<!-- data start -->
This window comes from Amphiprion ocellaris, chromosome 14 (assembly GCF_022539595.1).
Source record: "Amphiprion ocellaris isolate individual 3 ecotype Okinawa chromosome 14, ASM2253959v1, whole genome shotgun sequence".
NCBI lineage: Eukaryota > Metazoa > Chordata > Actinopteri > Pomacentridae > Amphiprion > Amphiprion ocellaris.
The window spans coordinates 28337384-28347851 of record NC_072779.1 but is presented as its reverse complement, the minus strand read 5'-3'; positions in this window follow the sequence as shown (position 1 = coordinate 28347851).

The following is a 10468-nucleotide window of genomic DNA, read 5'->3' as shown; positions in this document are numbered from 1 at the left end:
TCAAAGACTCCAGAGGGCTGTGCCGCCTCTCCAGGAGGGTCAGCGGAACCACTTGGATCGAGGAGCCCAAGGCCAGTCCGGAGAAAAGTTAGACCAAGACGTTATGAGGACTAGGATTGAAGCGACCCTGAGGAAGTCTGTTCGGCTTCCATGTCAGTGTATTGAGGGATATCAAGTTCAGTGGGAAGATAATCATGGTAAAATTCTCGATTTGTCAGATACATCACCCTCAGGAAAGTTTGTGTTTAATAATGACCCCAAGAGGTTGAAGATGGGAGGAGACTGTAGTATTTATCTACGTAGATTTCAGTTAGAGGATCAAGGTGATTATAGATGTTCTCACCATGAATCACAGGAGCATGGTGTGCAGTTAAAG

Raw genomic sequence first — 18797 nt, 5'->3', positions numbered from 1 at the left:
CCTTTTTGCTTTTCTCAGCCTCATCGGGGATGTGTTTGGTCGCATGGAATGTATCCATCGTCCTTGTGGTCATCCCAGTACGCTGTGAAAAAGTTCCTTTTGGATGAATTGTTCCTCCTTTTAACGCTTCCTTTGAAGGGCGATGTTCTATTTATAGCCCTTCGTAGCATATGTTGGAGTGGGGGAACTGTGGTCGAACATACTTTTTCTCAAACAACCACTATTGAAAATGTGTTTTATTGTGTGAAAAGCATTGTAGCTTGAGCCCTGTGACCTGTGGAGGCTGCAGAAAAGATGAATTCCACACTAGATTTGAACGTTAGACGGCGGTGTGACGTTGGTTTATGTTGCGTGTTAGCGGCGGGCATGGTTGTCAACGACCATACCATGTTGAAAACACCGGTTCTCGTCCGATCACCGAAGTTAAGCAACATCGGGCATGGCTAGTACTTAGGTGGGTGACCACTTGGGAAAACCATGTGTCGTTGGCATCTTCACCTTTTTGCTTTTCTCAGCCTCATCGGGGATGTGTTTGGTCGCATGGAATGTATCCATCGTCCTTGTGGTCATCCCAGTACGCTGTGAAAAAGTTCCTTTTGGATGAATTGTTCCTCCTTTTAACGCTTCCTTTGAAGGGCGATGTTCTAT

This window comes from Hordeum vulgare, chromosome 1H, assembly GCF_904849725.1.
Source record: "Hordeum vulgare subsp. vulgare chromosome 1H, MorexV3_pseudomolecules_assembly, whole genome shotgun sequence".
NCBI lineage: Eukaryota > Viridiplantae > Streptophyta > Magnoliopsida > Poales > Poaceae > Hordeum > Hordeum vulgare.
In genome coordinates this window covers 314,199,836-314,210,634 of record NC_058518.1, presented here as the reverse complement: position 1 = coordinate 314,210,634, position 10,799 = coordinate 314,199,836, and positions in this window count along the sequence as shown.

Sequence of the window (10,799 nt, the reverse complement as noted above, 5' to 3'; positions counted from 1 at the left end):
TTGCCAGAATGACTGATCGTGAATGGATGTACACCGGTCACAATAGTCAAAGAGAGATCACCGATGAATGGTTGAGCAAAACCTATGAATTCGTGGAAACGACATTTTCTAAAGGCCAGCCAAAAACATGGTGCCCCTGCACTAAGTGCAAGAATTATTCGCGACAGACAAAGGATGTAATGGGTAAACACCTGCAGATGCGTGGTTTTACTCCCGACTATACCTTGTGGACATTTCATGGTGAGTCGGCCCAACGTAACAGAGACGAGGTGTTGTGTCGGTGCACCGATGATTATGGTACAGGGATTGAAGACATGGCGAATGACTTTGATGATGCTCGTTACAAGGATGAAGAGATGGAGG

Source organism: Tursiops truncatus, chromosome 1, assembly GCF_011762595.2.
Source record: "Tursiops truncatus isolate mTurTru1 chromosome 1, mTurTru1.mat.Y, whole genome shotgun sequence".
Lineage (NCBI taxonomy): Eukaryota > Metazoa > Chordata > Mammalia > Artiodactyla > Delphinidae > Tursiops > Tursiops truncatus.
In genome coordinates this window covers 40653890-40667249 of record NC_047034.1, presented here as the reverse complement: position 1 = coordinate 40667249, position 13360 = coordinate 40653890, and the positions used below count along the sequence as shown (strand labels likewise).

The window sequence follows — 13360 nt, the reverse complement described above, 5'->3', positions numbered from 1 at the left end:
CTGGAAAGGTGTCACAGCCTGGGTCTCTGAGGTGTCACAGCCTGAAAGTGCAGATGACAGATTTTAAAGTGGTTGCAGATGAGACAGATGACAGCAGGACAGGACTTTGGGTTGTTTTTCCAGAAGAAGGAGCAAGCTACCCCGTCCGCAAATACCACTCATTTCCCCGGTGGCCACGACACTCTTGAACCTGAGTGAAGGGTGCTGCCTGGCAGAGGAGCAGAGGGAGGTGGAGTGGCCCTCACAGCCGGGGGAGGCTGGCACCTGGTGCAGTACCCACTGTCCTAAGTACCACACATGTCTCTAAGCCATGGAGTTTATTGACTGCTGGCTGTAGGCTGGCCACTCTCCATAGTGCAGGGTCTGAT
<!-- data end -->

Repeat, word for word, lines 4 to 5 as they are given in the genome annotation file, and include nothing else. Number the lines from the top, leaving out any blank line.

The window spans coordinates 28337384-28347851 of record NC_072779.1 but is presented as its reverse complement, the minus strand read 5'-3'; positions in this window follow the sequence as shown (position 1 = coordinate 28347851).

The following is a 10468-nucleotide window of genomic DNA, read 5'->3' as shown; positions in this document are numbered from 1 at the left end: